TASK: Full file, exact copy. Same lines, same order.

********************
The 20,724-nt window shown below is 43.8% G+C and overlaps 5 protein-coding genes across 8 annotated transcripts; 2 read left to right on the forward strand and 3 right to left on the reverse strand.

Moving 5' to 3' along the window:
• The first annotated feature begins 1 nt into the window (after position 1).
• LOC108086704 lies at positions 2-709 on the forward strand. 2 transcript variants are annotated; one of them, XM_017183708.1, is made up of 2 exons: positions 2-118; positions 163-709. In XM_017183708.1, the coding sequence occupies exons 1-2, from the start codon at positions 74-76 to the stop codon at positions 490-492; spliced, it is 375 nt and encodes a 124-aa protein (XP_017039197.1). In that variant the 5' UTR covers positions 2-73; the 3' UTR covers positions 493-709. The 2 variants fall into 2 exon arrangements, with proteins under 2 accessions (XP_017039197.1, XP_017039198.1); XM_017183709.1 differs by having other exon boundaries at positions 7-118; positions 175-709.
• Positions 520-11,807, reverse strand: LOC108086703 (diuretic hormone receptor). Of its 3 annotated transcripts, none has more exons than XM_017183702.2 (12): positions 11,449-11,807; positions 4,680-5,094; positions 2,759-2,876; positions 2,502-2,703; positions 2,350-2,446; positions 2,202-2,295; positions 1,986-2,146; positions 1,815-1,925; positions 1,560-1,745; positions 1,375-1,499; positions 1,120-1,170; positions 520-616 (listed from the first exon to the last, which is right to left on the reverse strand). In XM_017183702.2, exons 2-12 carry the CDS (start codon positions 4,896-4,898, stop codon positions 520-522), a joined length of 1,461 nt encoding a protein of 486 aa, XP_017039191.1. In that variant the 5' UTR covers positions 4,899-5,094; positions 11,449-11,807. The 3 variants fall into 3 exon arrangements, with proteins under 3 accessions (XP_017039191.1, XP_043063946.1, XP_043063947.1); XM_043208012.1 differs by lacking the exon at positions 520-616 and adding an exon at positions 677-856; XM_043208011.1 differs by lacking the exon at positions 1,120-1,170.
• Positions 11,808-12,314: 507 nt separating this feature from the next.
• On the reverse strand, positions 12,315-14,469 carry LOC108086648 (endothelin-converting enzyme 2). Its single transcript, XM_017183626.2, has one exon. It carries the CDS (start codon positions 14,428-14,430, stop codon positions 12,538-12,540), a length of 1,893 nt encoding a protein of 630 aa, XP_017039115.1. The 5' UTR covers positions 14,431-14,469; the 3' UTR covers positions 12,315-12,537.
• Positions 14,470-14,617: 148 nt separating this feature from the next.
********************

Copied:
The 20,724-nt window shown below is 43.8% G+C and overlaps 5 protein-coding genes across 8 annotated transcripts; 2 read left to right on the forward strand and 3 right to left on the reverse strand.

Moving 5' to 3' along the window:
• The first annotated feature begins 1 nt into the window (after position 1).
• LOC108086704 lies at positions 2-709 on the forward strand. 2 transcript variants are annotated; one of them, XM_017183708.1, is made up of 2 exons: positions 2-118; positions 163-709. In XM_017183708.1, the coding sequence occupies exons 1-2, from the start codon at positions 74-76 to the stop codon at positions 490-492; spliced, it is 375 nt and encodes a 124-aa protein (XP_017039197.1). In that variant the 5' UTR covers positions 2-73; the 3' UTR covers positions 493-709. The 2 variants fall into 2 exon arrangements, with proteins under 2 accessions (XP_017039197.1, XP_017039198.1); XM_017183709.1 differs by having other exon boundaries at positions 7-118; positions 175-709.
• Positions 520-11,807, reverse strand: LOC108086703 (diuretic hormone receptor). Of its 3 annotated transcripts, none has more exons than XM_017183702.2 (12): positions 11,449-11,807; positions 4,680-5,094; positions 2,759-2,876; positions 2,502-2,703; positions 2,350-2,446; positions 2,202-2,295; positions 1,986-2,146; positions 1,815-1,925; positions 1,560-1,745; positions 1,375-1,499; positions 1,120-1,170; positions 520-616 (listed from the first exon to the last, which is right to left on the reverse strand). In XM_017183702.2, exons 2-12 carry the CDS (start codon positions 4,896-4,898, stop codon positions 520-522), a joined length of 1,461 nt encoding a protein of 486 aa, XP_017039191.1. In that variant the 5' UTR covers positions 4,899-5,094; positions 11,449-11,807. The 3 variants fall into 3 exon arrangements, with proteins under 3 accessions (XP_017039191.1, XP_043063946.1, XP_043063947.1); XM_043208012.1 differs by lacking the exon at positions 520-616 and adding an exon at positions 677-856; XM_043208011.1 differs by lacking the exon at positions 1,120-1,170.
• Positions 11,808-12,314: 507 nt separating this feature from the next.
• On the reverse strand, positions 12,315-14,469 carry LOC108086648 (endothelin-converting enzyme 2). Its single transcript, XM_017183626.2, has one exon. It carries the CDS (start codon positions 14,428-14,430, stop codon positions 12,538-12,540), a length of 1,893 nt encoding a protein of 630 aa, XP_017039115.1. The 5' UTR covers positions 14,431-14,469; the 3' UTR covers positions 12,315-12,537.
• Positions 14,470-14,617: 148 nt separating this feature from the next.